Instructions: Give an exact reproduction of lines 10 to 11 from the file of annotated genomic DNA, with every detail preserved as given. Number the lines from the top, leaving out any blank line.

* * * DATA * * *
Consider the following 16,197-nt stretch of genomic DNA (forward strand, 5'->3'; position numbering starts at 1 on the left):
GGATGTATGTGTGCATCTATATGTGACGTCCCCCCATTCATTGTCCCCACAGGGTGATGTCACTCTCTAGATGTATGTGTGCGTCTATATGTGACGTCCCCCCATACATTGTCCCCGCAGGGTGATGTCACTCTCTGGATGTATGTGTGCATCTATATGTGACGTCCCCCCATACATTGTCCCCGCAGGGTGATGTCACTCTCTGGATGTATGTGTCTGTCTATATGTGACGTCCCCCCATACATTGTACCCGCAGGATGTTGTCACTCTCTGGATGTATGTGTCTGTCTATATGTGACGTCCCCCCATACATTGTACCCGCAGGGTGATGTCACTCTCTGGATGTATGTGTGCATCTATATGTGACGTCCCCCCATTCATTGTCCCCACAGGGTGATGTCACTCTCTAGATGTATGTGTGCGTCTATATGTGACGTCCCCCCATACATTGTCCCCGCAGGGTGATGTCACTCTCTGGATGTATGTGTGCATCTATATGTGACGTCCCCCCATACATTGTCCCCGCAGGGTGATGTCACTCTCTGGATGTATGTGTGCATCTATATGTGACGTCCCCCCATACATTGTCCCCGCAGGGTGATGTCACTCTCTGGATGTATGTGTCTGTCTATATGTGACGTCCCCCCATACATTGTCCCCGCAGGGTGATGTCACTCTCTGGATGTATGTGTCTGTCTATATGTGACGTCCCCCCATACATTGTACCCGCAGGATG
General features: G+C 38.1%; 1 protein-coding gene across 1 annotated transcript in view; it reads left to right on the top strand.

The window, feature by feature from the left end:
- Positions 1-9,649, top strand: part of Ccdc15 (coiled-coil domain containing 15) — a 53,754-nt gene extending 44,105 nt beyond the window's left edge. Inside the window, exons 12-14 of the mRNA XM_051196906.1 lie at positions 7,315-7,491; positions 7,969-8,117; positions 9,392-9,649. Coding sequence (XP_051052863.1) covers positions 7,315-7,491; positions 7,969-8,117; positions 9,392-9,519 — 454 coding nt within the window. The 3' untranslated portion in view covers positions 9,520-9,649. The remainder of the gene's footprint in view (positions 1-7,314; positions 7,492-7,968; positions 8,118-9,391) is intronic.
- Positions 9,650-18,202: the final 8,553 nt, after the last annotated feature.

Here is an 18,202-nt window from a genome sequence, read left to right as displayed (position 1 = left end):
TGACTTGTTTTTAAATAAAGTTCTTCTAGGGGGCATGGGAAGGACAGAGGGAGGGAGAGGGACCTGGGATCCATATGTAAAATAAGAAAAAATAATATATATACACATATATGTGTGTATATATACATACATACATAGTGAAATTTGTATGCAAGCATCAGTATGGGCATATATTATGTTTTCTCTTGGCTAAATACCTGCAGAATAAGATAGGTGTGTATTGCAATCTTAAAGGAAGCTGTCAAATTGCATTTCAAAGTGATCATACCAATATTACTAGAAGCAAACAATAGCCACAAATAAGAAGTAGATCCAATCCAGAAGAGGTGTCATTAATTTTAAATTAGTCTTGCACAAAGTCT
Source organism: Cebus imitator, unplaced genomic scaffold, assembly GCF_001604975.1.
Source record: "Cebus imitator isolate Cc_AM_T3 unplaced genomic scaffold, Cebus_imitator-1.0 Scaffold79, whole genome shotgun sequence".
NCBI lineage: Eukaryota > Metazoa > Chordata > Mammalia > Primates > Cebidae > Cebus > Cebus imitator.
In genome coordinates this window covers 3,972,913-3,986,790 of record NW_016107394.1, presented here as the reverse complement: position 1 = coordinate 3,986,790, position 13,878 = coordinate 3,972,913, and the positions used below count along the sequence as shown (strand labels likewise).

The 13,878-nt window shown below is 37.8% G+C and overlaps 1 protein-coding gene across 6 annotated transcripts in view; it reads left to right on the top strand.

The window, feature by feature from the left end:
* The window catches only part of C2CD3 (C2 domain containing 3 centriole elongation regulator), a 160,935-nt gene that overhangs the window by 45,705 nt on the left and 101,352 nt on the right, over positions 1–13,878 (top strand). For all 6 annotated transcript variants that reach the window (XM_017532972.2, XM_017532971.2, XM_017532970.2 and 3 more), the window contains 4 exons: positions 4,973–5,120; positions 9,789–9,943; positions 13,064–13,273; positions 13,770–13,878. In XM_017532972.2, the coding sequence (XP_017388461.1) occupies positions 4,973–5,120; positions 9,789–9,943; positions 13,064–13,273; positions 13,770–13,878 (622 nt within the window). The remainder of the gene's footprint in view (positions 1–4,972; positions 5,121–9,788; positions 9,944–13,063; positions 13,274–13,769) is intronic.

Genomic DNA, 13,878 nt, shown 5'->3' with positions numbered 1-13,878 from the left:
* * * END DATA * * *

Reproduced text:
Source record: "Cebus imitator isolate Cc_AM_T3 unplaced genomic scaffold, Cebus_imitator-1.0 Scaffold79, whole genome shotgun sequence".
NCBI lineage: Eukaryota > Metazoa > Chordata > Mammalia > Primates > Cebidae > Cebus > Cebus imitator.